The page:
Symptoms may have been missed earlier in South Africa and Europe, she said, as they differ slightly from Delta: extreme fatigue, body aches, headaches, and a sore throat. “No cough and no loss of smell or taste,” she said.
In South Africa, around 35% of the population has been vaccinated, and 2.9 million cases of COVID-19 have been reported so far in the country of nearly 60 million, although the actual number may be much more raised.
Biotechnology is mobilized
Although evidence is being generated on the efficacy of the vaccine against Omicron, vaccine makers reacted quickly.
John Bell, regius professor of medicine at the University of Oxford, who has co-developed an adenovirus vaccine with AstraZeneca, said the company has already developed a vaccine that targets the beta strain of coronavirus, which has also was first identified in South Africa and known as B.1.351. .
This strain dodged much of the protection offered by the original Oxford / AstraZeneca vaccine – as South Africa canceled its vaccination campaign with the vaccine, switching to vaccines from Johnson & Johnson and BioNTech / Pfizer.
Bell told Times Radio that Beta “is the closest strain” to the one now spreading rapidly in South Africa, “so it will be interesting to see how that plays out” against Omicron. Scientists have been working on it for six months and will complete their immunogenicity studies – needed by regulators to assess whether to approve it – next week.
If Oxford and AstraZeneca are to start from scratch to develop a new vaccine against Omicron, “it will probably take a little longer than mRNA vaccines,” he said, estimating that it would take four to six months.
Germany’s BioNTech and its U.S. partner Pfizer have been working for months on a process to quickly manufacture a new COVID-19 vaccine variant and increase production if needed, BioNTech said in a statement.
The companies could “adapt the mRNA vaccine within six weeks and ship the initial batches within 100 days if a variant escapes,” BioNTech said. They have already developed vaccines against the Alpha and Delta variants and have started clinical trials with these jabs to collect safety and tolerability data that can be provided to regulators.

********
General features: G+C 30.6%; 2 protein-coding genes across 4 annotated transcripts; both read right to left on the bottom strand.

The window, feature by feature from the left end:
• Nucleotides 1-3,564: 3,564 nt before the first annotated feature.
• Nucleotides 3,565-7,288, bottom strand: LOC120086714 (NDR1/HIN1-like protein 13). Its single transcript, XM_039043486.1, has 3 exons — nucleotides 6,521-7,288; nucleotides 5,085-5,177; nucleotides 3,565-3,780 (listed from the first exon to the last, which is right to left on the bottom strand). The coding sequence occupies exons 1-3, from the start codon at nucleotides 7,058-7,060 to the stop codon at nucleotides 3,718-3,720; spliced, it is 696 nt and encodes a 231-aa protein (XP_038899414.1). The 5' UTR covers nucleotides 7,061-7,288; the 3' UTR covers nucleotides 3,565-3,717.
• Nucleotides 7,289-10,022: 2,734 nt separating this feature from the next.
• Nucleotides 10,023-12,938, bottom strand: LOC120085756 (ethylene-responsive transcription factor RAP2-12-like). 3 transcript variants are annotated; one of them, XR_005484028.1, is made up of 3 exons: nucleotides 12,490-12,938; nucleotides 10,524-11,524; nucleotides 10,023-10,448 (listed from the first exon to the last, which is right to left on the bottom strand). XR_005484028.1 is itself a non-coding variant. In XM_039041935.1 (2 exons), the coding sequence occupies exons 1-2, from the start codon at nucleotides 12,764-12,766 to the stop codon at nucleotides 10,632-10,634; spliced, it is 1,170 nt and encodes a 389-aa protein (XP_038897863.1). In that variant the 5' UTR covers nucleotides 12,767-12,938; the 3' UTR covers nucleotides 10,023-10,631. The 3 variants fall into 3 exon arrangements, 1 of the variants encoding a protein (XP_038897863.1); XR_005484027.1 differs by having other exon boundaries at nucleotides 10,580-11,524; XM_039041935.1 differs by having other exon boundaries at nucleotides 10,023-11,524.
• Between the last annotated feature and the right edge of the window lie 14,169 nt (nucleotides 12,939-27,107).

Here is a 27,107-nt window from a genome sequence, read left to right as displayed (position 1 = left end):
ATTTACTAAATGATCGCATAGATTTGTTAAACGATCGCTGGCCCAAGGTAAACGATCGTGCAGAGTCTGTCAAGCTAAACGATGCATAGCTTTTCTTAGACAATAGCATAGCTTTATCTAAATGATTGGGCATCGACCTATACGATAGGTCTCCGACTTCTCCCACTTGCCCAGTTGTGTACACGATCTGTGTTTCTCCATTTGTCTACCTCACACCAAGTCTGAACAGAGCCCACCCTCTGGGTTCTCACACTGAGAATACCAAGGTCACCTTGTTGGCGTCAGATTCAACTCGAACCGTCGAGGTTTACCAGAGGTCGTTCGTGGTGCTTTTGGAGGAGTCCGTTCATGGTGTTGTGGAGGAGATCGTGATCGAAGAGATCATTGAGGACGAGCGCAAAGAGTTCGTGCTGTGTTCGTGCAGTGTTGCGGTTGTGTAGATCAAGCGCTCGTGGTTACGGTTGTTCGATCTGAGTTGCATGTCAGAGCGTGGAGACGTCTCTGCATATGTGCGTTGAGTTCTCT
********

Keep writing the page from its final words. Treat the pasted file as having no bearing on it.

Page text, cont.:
Moderna, whose vaccine uses mRNA technology similar to that of the BioNTech / Pfizer vaccine, said it was studying several strategies to protect against Omicron.
The US biotech is testing whether people receiving a higher dose of its booster – the same dose as the main course – have better protection against Omicron, by analyzing laboratory samples.
He also has two new booster vaccines in development. The first targets beta variants and the second targets beta and delta variants. Full and a half doses of both are in clinical trials, and the company is “rapidly” expanding testing of blood samples to analyze antibody response to Omicron.
In addition, an Omicron-specific booster is in development that could be ready for clinical testing in 60 to 90 days, the company said.
Meanwhile, Novavax, whose protein-based vaccine has not yet been approved for use, has also started development of a new recombinant spike protein vaccine based on the known genetic sequence of B.1.1. 529. It will be ready to begin testing and manufacturing “within the next few weeks,” the company said in a statement.
Additionally, Novavax said trials have shown that its whole spike protein vaccine may offer protection against new variants when used as a booster, as was shown against Alpha, Delta and Beta in a study by phase 2. However, it has not yet submitted an application for approval as a booster.
A decision is expected “within a few weeks” in the EU and also soon in the United Kingdom on its vaccine, which is currently authorized in Indonesia.